Rotten to the Common Core

 If you look up the word “common” in Roget’s Thesaurus, a dictionary of synonyms and antonyms (similar words and their opposites), you find it classified under No. 78, under the category “Generality”.  Alongside it are such words as “general,” “generic,” “collective” (how interesting), “wide,” “broad,” “comprehensive,” “sweeping,” “encyclopedic,” “widespread,” “prevalent,” “rife,” and “epidemic.” 

Opposite to common are the words in category No. 79 – “Specialty.”  Here you find words such as “individuality,” “individual,” “particular,” “specific,” “proper,” “personal,” “originality,” “appropriate,” “exceptional,” and of course, “special.”

Progressives feel that it is unfair and inequitable for an individual to rise above expectations, to display originality, to show exceptional ability at any or all things.  The only way for education to be fair to everyone, to the “collective,” is to reduce the standards to a common level that the slowest, densest student can reach.

The call for educational reform began back during the Carter administration, when Jimmy Carter created another cabinet post, the Department of Education.  The move was actually unconstitutional.  The Federal government is not supposed to play any role in the education of children.  That job belongs to the state and local government.

What the Progressives propose is for every student in the country to learn exactly the same thing, at the same time, and take the same test.  Every teacher must teach to this test the Federal government has established.  If they veer from the course the government has laid out, they can be fired.

California served as the precursor to what would become known as the Common Core program.  According to Common Core:  A Trojan Horse for Reform,” by California educator and Common Core opponent Orlean Koehle:  “Many educators considered CLAS [California Learning Assessment System] as a ‘cutting edge tool for assessing students’ skills in solving problems, analyzing literature and writing.’  It would be a true order of their ‘higher-order’ thinking skills.’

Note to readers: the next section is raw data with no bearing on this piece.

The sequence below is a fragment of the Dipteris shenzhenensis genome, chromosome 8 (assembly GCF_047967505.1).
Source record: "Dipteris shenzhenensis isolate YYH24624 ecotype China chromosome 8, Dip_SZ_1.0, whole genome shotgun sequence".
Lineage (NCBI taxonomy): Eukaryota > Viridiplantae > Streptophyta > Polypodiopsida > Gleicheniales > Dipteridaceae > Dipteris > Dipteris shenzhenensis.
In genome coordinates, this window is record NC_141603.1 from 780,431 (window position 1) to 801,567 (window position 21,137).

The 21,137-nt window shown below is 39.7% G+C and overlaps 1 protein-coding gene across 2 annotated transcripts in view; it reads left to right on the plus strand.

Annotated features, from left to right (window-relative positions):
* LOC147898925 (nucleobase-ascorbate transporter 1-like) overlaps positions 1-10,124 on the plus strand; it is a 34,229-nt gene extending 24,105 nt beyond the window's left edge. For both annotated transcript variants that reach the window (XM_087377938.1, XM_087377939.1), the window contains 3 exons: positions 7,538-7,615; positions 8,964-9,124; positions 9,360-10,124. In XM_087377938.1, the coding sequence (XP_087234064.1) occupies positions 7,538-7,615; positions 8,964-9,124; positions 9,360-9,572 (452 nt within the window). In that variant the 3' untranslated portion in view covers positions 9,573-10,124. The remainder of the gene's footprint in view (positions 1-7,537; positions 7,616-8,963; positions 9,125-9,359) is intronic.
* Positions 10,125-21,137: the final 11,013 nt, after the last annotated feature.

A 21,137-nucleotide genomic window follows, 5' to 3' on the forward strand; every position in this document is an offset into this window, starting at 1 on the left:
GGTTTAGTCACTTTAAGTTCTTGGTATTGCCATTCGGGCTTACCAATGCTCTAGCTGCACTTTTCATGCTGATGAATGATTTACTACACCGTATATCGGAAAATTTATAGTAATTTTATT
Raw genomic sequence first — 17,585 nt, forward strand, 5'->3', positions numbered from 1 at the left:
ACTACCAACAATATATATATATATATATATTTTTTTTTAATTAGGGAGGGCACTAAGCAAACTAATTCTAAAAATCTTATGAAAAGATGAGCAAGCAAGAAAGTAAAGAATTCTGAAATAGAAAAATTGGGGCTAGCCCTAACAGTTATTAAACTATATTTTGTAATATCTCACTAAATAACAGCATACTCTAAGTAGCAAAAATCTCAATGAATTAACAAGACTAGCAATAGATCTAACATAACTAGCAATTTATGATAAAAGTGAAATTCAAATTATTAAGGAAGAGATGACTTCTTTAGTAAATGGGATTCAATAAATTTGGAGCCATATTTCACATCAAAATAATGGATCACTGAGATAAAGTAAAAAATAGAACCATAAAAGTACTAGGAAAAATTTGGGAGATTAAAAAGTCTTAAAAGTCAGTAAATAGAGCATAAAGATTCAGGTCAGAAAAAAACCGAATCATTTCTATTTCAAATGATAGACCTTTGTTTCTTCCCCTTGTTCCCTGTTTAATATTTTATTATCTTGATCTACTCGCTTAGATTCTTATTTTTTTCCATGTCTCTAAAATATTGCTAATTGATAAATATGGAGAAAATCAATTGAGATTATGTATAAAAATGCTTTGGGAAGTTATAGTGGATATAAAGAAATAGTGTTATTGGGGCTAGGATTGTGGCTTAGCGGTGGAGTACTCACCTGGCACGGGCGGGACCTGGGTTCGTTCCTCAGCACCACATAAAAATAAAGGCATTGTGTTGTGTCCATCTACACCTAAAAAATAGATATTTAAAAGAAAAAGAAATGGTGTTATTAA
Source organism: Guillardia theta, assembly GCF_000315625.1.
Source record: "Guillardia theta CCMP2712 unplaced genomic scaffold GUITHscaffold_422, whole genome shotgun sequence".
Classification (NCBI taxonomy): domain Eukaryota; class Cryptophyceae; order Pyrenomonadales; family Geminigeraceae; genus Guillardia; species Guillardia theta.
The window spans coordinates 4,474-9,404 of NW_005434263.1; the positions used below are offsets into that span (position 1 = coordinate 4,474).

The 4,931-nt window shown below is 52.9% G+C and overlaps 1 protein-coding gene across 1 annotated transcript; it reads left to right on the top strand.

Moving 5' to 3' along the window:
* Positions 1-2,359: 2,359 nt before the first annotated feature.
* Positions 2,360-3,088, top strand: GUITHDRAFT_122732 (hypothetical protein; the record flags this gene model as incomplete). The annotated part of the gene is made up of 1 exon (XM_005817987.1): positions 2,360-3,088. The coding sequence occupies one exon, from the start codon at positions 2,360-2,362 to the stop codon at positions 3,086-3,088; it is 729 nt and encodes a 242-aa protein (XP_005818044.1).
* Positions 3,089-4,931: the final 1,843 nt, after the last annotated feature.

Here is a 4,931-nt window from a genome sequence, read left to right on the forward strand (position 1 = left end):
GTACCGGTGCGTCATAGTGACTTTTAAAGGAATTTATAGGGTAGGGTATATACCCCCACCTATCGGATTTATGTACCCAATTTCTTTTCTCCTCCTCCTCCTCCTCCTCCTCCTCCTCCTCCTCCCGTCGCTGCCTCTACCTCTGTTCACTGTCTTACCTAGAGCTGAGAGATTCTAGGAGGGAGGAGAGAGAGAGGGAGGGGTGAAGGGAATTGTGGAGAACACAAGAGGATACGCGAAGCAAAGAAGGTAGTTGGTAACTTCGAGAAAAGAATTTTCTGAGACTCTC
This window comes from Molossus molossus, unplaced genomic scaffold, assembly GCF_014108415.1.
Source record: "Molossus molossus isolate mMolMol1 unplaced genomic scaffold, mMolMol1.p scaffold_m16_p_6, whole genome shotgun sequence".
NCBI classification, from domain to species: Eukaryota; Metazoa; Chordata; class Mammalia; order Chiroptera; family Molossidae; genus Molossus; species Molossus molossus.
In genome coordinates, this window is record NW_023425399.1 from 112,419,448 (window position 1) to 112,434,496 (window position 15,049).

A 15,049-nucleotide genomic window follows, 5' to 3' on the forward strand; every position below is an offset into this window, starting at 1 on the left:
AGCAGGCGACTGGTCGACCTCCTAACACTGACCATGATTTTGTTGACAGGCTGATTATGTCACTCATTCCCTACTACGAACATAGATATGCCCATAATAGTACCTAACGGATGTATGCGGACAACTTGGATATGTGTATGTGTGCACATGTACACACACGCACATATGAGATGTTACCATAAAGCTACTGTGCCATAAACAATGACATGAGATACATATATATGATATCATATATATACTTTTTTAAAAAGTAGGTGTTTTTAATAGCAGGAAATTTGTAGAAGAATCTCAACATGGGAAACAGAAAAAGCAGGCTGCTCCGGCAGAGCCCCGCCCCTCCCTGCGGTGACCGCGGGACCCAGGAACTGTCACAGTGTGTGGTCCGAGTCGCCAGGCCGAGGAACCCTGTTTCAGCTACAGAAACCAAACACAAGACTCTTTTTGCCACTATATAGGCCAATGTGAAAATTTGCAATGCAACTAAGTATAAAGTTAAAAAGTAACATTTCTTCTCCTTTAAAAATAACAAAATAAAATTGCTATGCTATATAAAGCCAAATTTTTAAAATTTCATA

Various systems were tried out first in Liberal, wealthy California, according to Koehle, who was forced to not only teach the new methods, but submit her children to them:

Whole Language:  A disastrous attempt to remove phonics from the schools, “destroying a generation of children’s” ability to read beyond the third grade level.

New, New Math or Mathland:  Mathland did for math what phonics did for reading – “a generation of  math students…were [unable] to work simple addition, subtraction, multiplication or division.  They were no longer asked to memorize math.

And of course, the third was the CLAS test.  “However,” Koehle writes, “teachers, principals, and administrators were not allowed to see it the test.  It was ‘top secret.’  It was not anything factual or objective.  Students did not have to have any facts in their heads memorized.  All they had to do was read a story and write a little essay as to what they thought of the story.  The whole test was ‘assessing’ students’ attitudes to see if they were politically correct or not.”  The questions were also loaded, asking such no-brainers as “Do you think marriage brings freedom or does it not bring freedom.”  (I know at least a few grown, married men who would answer “absolutely not.”)

A few tests were leaked, Koehle says, and after hearing horror stories about essays concerning lesbian relationships, complete with “x-rated, graphic language,” many parents refused to let their children take the tests.  School administrators found that grading such tests took an enormous amount of time, “and the grades were so arbitrary and inaccurate” that “a few tests from one school would be used as the overall score for the district. 

“After more and more complaints from parents and teachers, school districts began refusing to give the test.  Finally, in October of 1995, Gov. Pete Wilson signed legislation to end the test and replace it with some other testing method.

Meanwhile, Koehle says she had “hear of some of the same strange stories and questions that were on our CLAS test turning up on similar state assessment tests.  So I wondered if a ‘cartel’ higher up was gathering these stories and accompanying questions and passing them on to all the states, just as is the case, with Common Core.”